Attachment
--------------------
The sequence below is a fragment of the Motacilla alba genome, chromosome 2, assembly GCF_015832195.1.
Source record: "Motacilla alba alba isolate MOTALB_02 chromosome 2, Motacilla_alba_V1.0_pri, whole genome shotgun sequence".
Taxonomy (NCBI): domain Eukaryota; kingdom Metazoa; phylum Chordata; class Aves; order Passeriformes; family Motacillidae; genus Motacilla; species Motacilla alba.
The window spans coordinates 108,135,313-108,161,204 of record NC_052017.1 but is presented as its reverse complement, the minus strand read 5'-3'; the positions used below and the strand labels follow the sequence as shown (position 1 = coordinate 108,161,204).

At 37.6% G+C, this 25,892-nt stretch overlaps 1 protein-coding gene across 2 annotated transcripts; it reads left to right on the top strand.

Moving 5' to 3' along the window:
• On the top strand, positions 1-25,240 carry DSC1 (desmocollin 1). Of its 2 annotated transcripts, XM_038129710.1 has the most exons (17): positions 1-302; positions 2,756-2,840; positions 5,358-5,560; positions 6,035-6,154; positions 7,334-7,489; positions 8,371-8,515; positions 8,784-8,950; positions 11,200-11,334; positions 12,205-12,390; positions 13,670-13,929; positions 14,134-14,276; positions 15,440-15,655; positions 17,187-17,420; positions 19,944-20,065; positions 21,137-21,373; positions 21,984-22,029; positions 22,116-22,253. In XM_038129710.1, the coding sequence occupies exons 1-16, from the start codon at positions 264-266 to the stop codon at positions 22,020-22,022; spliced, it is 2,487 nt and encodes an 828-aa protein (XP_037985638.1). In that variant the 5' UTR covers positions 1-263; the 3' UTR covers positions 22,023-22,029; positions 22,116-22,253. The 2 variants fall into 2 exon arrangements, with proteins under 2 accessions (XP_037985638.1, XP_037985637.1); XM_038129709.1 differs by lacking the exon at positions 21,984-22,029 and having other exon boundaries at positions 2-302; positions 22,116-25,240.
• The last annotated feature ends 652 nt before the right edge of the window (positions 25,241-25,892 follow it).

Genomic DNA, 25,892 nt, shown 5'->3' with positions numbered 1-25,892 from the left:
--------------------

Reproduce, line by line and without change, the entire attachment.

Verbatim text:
The sequence below is a fragment of the Motacilla alba genome, chromosome 2, assembly GCF_015832195.1.
Source record: "Motacilla alba alba isolate MOTALB_02 chromosome 2, Motacilla_alba_V1.0_pri, whole genome shotgun sequence".
Taxonomy (NCBI): domain Eukaryota; kingdom Metazoa; phylum Chordata; class Aves; order Passeriformes; family Motacillidae; genus Motacilla; species Motacilla alba.
The window spans coordinates 108,135,313-108,161,204 of record NC_052017.1 but is presented as its reverse complement, the minus strand read 5'-3'; the positions used below and the strand labels follow the sequence as shown (position 1 = coordinate 108,161,204).

At 37.6% G+C, this 25,892-nt stretch overlaps 1 protein-coding gene across 2 annotated transcripts; it reads left to right on the top strand.

Moving 5' to 3' along the window:
• On the top strand, positions 1-25,240 carry DSC1 (desmocollin 1). Of its 2 annotated transcripts, XM_038129710.1 has the most exons (17): positions 1-302; positions 2,756-2,840; positions 5,358-5,560; positions 6,035-6,154; positions 7,334-7,489; positions 8,371-8,515; positions 8,784-8,950; positions 11,200-11,334; positions 12,205-12,390; positions 13,670-13,929; positions 14,134-14,276; positions 15,440-15,655; positions 17,187-17,420; positions 19,944-20,065; positions 21,137-21,373; positions 21,984-22,029; positions 22,116-22,253. In XM_038129710.1, the coding sequence occupies exons 1-16, from the start codon at positions 264-266 to the stop codon at positions 22,020-22,022; spliced, it is 2,487 nt and encodes an 828-aa protein (XP_037985638.1). In that variant the 5' UTR covers positions 1-263; the 3' UTR covers positions 22,023-22,029; positions 22,116-22,253. The 2 variants fall into 2 exon arrangements, with proteins under 2 accessions (XP_037985638.1, XP_037985637.1); XM_038129709.1 differs by lacking the exon at positions 21,984-22,029 and having other exon boundaries at positions 2-302; positions 22,116-25,240.
• The last annotated feature ends 652 nt before the right edge of the window (positions 25,241-25,892 follow it).

Genomic DNA, 25,892 nt, shown 5'->3' with positions numbered 1-25,892 from the left: